Monday, May 18, 2009

Where’s the creativity?

It seems like ever since the first border-less cards showed up, card designs have been getting  less and less creative with many sets looking similar year after year.  I've always been drawn to the weirder designs and product that attempts to be innovative.  I love both years of Upper Deck Fun Packs that were produced and opened multiple boxes of each.  If I had been collecting at the time, I know that I would have been all over Topps Tek.  It’s a shame that the boxes are so tough to find and expensive these days or I would bust some now.  I've got tons of Action Packed and SportFlix cards.  I've got 3-D basketball cards and baseball bookmarks.

Puckett Statistical Standouts from 1995 Leaf pre-date Ovation, whose 2000 set had a very similar design.  The Leaf cards are much cooler with a leather feel to them and embossed stitches.  The full image of the player looks much better than a partial image inside of a box.  The cards were even numbered out of 5,000 which was pretty rare back in those days.  These days the only cards numbered that high come in Topps Signature Basketball.

The 90s were full of innovation.  Pinnacle had Dufex which many people still love to this day.  Unfortunately you’ll only see it on things like souvenir post cards now (and In The Game hockey cards).  Donruss had another great innovation with the first cards printed on wood in 1995 Leaf Limited’s Lumberjacks.  That’s another beautiful set that was ahead of its time.  If you get the chance, pick up a Lumberjack BelleGoldor Statistical Standout from 1995 because they’re beautiful cards.  There were even cards printed on real silver, gold and platinum in Donruss Preferred.  Not every idea was great, but at least chances were being  taken.

These days it seems to be the same things over and over.  The 00's certainly seem to be a decade of repetition and we're all going to come out of it with collections full of common card parallels along with autograph and relic cards of nobodies.  It was much better when you had a slim chance at an autograph, but if you did get one it was going to be a major star such as Ted Williams, Nolan Ryan or Reggie Jackson.  These days a player inscription is the most innovation that you’ll get.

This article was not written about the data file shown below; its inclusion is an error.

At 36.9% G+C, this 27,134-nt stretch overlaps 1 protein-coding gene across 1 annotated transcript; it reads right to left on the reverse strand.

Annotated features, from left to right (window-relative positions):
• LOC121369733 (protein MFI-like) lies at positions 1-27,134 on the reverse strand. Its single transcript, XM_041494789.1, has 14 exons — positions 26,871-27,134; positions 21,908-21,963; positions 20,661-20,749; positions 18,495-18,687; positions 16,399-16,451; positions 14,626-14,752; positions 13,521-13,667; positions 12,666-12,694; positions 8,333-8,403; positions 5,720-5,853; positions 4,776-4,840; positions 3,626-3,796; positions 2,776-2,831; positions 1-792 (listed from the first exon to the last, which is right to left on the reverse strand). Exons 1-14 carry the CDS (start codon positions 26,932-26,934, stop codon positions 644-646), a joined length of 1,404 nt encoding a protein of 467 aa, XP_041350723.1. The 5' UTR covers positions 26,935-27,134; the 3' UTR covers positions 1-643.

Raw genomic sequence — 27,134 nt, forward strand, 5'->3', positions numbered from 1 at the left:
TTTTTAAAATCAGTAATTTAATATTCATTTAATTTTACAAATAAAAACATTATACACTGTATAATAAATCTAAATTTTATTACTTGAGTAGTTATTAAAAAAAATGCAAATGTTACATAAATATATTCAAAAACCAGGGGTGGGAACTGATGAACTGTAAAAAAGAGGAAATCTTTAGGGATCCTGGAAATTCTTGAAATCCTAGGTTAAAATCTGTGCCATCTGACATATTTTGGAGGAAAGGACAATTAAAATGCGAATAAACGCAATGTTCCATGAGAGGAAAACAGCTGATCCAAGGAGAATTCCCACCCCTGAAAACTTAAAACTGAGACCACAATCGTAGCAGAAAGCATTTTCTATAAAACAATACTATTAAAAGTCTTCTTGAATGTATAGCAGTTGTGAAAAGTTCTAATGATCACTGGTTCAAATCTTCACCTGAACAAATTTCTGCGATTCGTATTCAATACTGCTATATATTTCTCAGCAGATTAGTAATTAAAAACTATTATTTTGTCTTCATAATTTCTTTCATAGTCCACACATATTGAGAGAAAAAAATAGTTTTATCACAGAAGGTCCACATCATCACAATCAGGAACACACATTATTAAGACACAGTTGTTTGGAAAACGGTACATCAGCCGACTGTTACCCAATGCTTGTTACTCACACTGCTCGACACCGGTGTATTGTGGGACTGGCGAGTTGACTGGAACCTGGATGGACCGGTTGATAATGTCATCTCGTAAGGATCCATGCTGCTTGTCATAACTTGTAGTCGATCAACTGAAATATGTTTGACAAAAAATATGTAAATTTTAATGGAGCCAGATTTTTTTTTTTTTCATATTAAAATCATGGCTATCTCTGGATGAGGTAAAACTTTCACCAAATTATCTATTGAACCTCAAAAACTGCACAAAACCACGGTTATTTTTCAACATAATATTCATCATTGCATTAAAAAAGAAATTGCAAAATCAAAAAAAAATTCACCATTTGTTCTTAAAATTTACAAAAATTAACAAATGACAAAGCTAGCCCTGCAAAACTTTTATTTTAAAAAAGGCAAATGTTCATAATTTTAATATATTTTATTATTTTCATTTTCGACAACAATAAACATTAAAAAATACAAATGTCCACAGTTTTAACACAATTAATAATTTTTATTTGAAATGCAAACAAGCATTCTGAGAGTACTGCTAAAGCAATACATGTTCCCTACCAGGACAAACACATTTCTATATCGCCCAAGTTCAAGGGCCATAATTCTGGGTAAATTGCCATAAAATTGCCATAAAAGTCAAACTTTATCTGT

This is why I'm excited about both the confirmed and rumored changes coming in the future.  Let's see what Panini/Donruss can do to make basketball exciting again.  After the excellent Murad release, it's disappointing to see Topps lose their NBA license, but they had fallen into a rut.  Murad was just basketball's version of the very popular Allen & Ginter so it's not even like they were breaking new ground with that.

Years ago, I never thought that I would say it, but Upper Deck needs to lose their MLB license.  Their designs have been the most repetitive of anyone's with the letter X popping up everywhere.  Their sets feel like afterthoughts just for getting more autographs and relic cards out there.  While the blog and Facebook page have increased their visibility, Upper Deck's customer service has been horrible.  They rarely answer e-mails anymore and a two month turnaround time for damaged cards is ridiculous.  Someone needs to give them a wake-up call and I think that the Razor shenanigans may have been the last straw to provoke Major League Baseball to do just that.

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